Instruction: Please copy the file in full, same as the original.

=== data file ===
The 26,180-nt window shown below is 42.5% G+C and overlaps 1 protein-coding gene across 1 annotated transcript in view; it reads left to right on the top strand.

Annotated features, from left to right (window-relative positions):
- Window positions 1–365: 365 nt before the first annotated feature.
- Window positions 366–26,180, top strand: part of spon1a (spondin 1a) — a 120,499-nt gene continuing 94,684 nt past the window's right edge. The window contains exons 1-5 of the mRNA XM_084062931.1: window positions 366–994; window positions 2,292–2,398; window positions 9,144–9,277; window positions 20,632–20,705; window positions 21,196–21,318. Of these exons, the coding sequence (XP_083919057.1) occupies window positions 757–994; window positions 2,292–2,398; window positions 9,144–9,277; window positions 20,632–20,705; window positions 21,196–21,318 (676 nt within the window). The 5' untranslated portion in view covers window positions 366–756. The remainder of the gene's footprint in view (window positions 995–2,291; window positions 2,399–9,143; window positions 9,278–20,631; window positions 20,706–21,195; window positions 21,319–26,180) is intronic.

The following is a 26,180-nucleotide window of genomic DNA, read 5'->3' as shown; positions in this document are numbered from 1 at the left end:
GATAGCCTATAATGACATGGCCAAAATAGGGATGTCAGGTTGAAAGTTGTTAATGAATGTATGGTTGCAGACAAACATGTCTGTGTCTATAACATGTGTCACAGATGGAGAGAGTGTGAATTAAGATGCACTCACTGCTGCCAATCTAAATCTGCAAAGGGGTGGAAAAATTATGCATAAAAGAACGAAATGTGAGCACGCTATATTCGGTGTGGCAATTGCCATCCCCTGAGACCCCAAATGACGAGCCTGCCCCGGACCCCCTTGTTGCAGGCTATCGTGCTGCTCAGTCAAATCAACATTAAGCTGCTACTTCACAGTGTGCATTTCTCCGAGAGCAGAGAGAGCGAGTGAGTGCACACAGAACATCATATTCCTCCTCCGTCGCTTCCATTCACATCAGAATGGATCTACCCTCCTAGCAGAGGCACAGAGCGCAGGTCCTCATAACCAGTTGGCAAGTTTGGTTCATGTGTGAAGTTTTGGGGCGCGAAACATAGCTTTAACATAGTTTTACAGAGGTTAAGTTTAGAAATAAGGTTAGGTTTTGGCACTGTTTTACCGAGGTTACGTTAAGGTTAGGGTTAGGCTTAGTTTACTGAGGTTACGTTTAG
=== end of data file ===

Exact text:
The 26,180-nt window shown below is 42.5% G+C and overlaps 1 protein-coding gene across 1 annotated transcript in view; it reads left to right on the top strand.

Annotated features, from left to right (window-relative positions):
- Window positions 1–365: 365 nt before the first annotated feature.
- Window positions 366–26,180, top strand: part of spon1a (spondin 1a) — a 120,499-nt gene continuing 94,684 nt past the window's right edge. The window contains exons 1-5 of the mRNA XM_084062931.1: window positions 366–994; window positions 2,292–2,398; window positions 9,144–9,277; window positions 20,632–20,705; window positions 21,196–21,318. Of these exons, the coding sequence (XP_083919057.1) occupies window positions 757–994; window positions 2,292–2,398; window positions 9,144–9,277; window positions 20,632–20,705; window positions 21,196–21,318 (676 nt within the window). The 5' untranslated portion in view covers window positions 366–756. The remainder of the gene's footprint in view (window positions 995–2,291; window positions 2,399–9,143; window positions 9,278–20,631; window positions 20,706–21,195; window positions 21,319–26,180) is intronic.

The following is a 26,180-nucleotide window of genomic DNA, read 5'->3' as shown; positions in this document are numbered from 1 at the left end:
GATAGCCTATAATGACATGGCCAAAATAGGGATGTCAGGTTGAAAGTTGTTAATGAATGTATGGTTGCAGACAAACATGTCTGTGTCTATAACATGTGTCACAGATGGAGAGAGTGTGAATTAAGATGCACTCACTGCTGCCAATCTAAATCTGCAAAGGGGTGGAAAAATTATGCATAAAAGAACGAAATGTGAGCACGCTATATTCGGTGTGGCAATTGCCATCCCCTGAGACCCCAAATGACGAGCCTGCCCCGGACCCCCTTGTTGCAGGCTATCGTGCTGCTCAGTCAAATCAACATTAAGCTGCTACTTCACAGTGTGCATTTCTCCGAGAGCAGAGAGAGCGAGTGAGTGCACACAGAACATCATATTCCTCCTCCGTCGCTTCCATTCACATCAGAATGGATCTACCCTCCTAGCAGAGGCACAGAGCGCAGGTCCTCATAACCAGTTGGCAAGTTTGGTTCATGTGTGAAGTTTTGGGGCGCGAAACATAGCTTTAACATAGTTTTACAGAGGTTAAGTTTAGAAATAAGGTTAGGTTTTGGCACTGTTTTACCGAGGTTACGTTAAGGTTAGGGTTAGGCTTAGTTTACTGAGGTTACGTTTAG